Steven Kissinger says that the primary emotion he feels these days is “elation” over the social change he is helping to bring about. That’s not exactly what you’d expect from a college graduate with an accounting degree. No offense to those who are using their degrees in more traditional ways, like private practice – that’s how Kissinger (’99, Accounting) began after graduating from FGCU in 1999 – but he believes he truly has found his place as executive director of The Immokalee Foundation (TIF), a non-profit organization committed to providing sustained educational opportunities for the children of Immokalee, a community in which 45 percent of the residents live below the poverty line
“You can tangibly see lives changing,” he says. “We are literally breaking the cycle of poverty through education. The population we serve in Immokalee’s average family of four is well under the federal poverty threshold. We have graduates and success stories. Their lives and their future generation’s footprints are completely altered by the academic supports and financial supports we put in for them.
“We are truly changing a generation in Immokalee. We’re able to champion our success story. These are first-generation students that were working in the agriculture industry. Now they have successful jobs and a career.” The numbers tell the story: 100 percent of TIF students who participate in its programs graduate from high school, and 97 percent of those students attend college or a vocational post-secondary educational program. The foundation offers tutoring to help elementary school students improve their reading. It offers mentoring to students in junior and senior high school and college scholarships to those who make the grades and avoid drugs and trouble.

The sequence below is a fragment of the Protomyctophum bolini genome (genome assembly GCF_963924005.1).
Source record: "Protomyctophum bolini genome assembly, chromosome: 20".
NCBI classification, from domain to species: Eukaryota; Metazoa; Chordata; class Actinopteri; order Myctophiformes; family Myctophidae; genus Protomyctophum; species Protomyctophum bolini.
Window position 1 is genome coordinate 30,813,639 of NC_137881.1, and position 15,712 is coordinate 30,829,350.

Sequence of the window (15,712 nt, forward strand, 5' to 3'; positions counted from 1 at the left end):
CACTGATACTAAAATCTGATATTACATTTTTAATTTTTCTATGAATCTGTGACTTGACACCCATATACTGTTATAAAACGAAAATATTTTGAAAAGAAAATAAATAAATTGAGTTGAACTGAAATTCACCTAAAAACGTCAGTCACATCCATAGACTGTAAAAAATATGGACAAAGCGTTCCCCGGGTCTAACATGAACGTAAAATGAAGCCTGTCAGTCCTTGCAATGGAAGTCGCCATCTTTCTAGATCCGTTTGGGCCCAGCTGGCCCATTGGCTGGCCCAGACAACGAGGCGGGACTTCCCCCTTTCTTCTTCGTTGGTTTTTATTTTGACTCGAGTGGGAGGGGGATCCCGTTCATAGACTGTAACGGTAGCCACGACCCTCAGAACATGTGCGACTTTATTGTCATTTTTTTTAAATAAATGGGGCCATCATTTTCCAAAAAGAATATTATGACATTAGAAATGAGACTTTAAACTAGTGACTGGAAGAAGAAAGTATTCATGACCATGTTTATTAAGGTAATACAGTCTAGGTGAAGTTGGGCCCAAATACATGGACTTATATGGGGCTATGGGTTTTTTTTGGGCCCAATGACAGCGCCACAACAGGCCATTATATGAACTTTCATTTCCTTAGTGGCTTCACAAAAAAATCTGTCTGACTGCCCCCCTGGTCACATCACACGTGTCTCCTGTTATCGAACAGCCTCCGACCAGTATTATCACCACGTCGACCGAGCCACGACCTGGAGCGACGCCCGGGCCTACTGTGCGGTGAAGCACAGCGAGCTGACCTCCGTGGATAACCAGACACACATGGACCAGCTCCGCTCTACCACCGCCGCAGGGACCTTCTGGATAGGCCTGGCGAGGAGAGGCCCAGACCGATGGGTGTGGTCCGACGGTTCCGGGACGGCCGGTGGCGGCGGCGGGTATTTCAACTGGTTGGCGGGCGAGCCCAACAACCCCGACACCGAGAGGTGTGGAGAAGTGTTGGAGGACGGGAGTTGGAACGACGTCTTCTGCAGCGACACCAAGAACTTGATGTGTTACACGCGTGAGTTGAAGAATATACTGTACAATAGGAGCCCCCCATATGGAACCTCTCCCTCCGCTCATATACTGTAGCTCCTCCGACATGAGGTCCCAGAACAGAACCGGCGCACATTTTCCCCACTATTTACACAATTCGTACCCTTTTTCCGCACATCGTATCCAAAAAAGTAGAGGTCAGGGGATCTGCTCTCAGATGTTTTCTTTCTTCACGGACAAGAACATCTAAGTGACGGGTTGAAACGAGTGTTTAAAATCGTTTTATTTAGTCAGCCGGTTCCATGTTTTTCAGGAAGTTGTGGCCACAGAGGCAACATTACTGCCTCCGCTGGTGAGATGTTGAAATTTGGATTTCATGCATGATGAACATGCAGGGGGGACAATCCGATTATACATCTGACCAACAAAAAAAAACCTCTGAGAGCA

Kissinger was working for the NCH Healthcare Foundation (then known as Naples Community Hospital) doing grant administration for a clinic under its umbrella when he was recruited as a financial officer for the Children’s Advocacy Center, a non-profit organization that investigates, intervenes and treats victims of child abuse. He spent 15 years there before moving to TIF. In the midst of all his good works, he took some time out to serve on the FGCU Alumni Association board in 2005-07 as a way to give back to the university. “I love the human service industry,” he says. “It’s got a very communicable feel, a humanness about it. There are a lot of great industries out there. And we have a product. We just have a different type of product. We’re not making widgets. We’re actually changing lives. I’m glad I’m on the path I’ve chosen.”